He was bigger than Lola, and quickly established dominance. Other than that, he fit in seamlessly, easily, with the rhythm of our family. Like all cats, he would scratch any time he came upon a closed door, but other than that he wasn’t especially annoying, which let’s be honest is saying a lot for a cat. He liked to relax, which is definitely the vibe in our family. Whenever I opened the fridge he would run over and poke his head in like What are we thinking, snacks? He was a fine traveler and loved visiting my mom’s house, with her carpeted floors and sunlight from multiple directions, and a bed that she bought so he could snuggle up right next to her on her favorite chair. He was fearless in protecting us from the mice and rats (yes: rats) that wandered in out of the cold.

A screenshot of my camera roll showing all photos of Moonlight laying on me

During the day he would curl up on K’s bed. In the afternoons he would sleep in what had formerly been Lola’s bed. Every night after dinner I would lie on the couch under a blanket to watch TV and he would jump up and fall asleep on my legs. My camera roll is just this, endlessly. At night he would curl up on a chair in R’s room. He was always somewhere. You’d enter a room and just know he’d be there. That’s what’s hardest now; expecting him to be there, when you enter a room, and continually finding him not there.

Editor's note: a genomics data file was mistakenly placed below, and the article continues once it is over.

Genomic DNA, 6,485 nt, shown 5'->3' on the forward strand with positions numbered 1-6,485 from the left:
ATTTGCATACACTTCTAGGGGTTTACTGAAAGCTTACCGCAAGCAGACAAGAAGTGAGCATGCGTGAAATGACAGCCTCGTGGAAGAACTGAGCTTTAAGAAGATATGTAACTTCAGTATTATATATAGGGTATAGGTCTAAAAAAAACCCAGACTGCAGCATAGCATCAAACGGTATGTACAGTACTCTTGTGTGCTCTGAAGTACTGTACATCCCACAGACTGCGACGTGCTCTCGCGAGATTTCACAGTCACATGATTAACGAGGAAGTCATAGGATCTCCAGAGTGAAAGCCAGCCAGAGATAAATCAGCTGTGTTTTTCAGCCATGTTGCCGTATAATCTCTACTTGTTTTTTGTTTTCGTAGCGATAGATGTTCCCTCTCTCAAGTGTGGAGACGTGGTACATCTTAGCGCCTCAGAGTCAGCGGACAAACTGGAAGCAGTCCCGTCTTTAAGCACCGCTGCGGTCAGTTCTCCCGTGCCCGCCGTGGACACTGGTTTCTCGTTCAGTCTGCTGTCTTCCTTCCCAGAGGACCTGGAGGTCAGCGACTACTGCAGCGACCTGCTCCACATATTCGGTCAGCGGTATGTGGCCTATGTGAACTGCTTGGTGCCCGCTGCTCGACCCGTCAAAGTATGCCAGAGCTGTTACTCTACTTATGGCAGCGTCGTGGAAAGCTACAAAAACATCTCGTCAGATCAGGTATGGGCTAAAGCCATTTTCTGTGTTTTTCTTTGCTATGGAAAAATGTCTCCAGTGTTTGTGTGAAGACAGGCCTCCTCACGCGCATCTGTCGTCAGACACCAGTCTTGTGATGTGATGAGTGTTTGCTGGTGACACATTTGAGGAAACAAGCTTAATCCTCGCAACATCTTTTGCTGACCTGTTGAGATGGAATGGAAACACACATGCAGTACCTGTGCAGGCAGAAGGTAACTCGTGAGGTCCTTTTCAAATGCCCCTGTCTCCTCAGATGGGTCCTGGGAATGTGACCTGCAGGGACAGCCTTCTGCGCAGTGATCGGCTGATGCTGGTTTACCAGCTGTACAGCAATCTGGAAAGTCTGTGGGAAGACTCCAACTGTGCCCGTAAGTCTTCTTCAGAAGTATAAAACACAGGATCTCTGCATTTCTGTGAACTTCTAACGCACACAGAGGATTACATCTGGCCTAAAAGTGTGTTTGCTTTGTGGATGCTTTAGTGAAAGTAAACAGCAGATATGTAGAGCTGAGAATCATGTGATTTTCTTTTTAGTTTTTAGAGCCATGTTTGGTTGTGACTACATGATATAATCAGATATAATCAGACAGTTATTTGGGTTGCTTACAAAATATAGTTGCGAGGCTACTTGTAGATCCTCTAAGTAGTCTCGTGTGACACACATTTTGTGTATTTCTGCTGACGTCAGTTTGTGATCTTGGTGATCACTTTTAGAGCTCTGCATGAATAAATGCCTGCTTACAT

He got very sick in the past year. Thyroid problems, and then lymphoma. He was on a bunch of meds, which he absolutely hated taking, and which may have helped a little, but ultimately not much. He stopped eating, lost more and more weight, started withdrawing, hiding out all day in the downstairs bathroom, the darkest corner of the apartment. It was clearly time, even though we were nowhere near ready. We found a vet who would come to the house, which was some of the best money we have ever spent.

I’ve said goodbye to cats before, and it’s always difficult. Something about this felt different though.

I don’t know what else to say. I often referred to him as my best friend, and that’s how I felt. I miss him so much. He was the best.


I’ve been looking at my phone for 20 minutes, trying to pick which photos to include with this post. Honestly they’re all gold.

Moonlight relaxing with his leg on mine for some reason